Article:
The Predator's luminescent blood was created by mixing KY Jelly with the active liquids found in glow sticks; the mixture lost its glow quickly, so new batches had to be mixed constantly between takes. The blood was originally intended to be orange in color, to help it better stand out against the predominantly green jungle background. However, when the crew were unable to acquire any orange glowsticks on location, the blood was changed to green. This caused some problems for the special effects department, who had already completed several shots featuring the original orange blood. Consequently, these shots had to be discarded and remade. The Predator's vocalizations were provided by long-time voice actor Peter Cullen, most famous for his portrayal of Optimus Prime in the Transformers franchise. Cullen said the inspiration for the Predator sounds were horseshoe crabs.
The camouflage effect was designed by R/Greenberg Associates. The idea for the effect came in a dream one of the Thomas brothers (who wrote the film) had, in which there was a chrome man who was inside a reflective sphere. The man blended in, perfectly camouflaged, reflecting from all directions and only visible when in motion. It took the production team some time to devise a technique to achieve the effect, but eventually they settled on repeating a background image in a pattern of ripples in the shape of the Predator's body. It proved very effective and was a new way of presenting an "invisible man". Before there was digital rendering technology all of the camouflage was created optically using photo-chemical means, the result being the end product would never be the same twice when combining the same pieces of film.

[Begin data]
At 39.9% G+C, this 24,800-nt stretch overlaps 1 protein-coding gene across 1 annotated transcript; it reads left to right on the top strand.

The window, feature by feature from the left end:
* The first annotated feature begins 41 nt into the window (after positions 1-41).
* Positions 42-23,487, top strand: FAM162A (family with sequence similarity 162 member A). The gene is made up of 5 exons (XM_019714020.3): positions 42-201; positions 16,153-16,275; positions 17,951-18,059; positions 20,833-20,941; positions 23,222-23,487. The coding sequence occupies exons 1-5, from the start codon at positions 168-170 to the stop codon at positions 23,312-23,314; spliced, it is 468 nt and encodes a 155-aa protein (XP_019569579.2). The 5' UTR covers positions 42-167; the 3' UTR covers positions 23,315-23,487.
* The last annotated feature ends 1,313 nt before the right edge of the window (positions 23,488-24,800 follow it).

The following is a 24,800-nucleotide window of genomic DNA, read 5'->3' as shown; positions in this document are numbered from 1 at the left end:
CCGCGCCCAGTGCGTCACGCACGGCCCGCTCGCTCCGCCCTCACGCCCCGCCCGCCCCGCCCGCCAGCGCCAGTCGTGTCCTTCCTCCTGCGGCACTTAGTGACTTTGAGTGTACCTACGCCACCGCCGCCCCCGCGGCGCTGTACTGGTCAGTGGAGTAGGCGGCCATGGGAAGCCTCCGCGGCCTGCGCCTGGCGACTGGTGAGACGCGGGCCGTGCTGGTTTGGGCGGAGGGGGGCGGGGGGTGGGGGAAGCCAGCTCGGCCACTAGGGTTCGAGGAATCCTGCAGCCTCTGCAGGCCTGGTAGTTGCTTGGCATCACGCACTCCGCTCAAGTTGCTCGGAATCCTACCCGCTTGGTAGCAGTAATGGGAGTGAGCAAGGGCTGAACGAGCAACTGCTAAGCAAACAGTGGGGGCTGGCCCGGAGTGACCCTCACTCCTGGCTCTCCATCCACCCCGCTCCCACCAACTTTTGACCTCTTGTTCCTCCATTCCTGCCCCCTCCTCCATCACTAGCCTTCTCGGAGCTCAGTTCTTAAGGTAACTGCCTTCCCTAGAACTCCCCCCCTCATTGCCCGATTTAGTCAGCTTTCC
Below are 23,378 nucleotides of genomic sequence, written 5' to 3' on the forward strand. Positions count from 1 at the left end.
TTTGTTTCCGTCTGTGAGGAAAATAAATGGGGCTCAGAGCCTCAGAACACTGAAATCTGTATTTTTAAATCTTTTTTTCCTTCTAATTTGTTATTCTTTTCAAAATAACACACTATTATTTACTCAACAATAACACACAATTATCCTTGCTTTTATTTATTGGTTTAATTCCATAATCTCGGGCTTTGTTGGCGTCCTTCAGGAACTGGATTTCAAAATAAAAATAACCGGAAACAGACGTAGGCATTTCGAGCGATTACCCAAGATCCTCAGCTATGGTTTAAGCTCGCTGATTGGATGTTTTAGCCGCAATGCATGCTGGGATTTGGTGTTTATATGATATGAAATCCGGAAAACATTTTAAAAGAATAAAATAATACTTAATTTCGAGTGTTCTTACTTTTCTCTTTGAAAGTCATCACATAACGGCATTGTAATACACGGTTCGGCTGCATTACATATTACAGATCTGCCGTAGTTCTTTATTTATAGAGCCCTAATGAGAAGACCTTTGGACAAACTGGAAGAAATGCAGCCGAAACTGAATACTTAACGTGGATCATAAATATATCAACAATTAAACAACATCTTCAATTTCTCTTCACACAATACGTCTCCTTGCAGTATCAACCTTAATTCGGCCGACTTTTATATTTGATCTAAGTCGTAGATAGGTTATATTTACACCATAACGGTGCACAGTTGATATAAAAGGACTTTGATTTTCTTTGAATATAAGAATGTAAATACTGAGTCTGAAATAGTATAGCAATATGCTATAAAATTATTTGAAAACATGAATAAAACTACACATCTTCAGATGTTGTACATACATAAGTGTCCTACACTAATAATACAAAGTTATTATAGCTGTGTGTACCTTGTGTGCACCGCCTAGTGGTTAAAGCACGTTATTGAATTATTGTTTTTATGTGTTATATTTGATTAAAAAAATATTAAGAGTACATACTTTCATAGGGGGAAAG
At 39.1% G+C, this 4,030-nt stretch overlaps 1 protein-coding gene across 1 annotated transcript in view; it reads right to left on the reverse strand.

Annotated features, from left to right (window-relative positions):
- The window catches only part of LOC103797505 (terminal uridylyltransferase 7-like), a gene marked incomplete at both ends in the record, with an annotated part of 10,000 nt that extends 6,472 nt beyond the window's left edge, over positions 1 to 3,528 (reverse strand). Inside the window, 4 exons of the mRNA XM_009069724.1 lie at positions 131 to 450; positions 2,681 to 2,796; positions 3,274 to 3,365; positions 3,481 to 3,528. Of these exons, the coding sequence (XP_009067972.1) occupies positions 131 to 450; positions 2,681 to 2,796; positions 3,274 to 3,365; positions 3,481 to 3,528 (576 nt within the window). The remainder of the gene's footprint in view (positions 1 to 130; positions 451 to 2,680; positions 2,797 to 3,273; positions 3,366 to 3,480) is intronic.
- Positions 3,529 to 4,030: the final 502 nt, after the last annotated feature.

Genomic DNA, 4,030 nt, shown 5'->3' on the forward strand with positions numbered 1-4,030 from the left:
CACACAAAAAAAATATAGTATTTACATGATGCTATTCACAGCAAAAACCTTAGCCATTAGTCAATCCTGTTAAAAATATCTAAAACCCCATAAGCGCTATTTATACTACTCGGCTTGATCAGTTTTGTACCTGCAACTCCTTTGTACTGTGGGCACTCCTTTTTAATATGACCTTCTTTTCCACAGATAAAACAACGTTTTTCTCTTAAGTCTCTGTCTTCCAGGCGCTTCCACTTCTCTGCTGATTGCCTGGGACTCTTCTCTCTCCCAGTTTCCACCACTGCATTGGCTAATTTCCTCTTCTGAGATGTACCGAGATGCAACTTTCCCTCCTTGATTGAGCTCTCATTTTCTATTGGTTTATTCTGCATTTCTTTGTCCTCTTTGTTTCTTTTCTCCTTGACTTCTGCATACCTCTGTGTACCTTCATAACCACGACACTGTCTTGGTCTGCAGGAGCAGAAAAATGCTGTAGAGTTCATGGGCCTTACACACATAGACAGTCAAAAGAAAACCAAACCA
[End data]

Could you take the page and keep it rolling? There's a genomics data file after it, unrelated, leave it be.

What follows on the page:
Throughout their film appearances, Predators have undergone numerous design variations. In Predator 2, the main Predator was designed to look more urban and hip than its predecessor. Design changes included tribal ornamentation on the forehead, which was made steeper and shallower, brighter skin coloration and a greater number of fangs. In Alien vs. Predator, the appearance of the Predators was redesigned to make them seem more heroic, with alterations including a reduction in head and waist size, broader shoulders, a more muscular physique, piranha-like teeth on the upper jaw and dryer, less clammy skin to further differentiate them from the Aliens. In Aliens vs. Predator: Requiem, the Predator was returned to the sleeker design concept used prior to Alien vs. Predator. For the so-called "Black Super Predators" seen in Predators, the designers used the difference between a cassette tape and an iPod as an analogy in differentiating the new Predators from the originals. The Super Predators were designed as leaner and taller than the "classic" Predator design, with longer faces, tighter armor and with more swept back dreadlocks.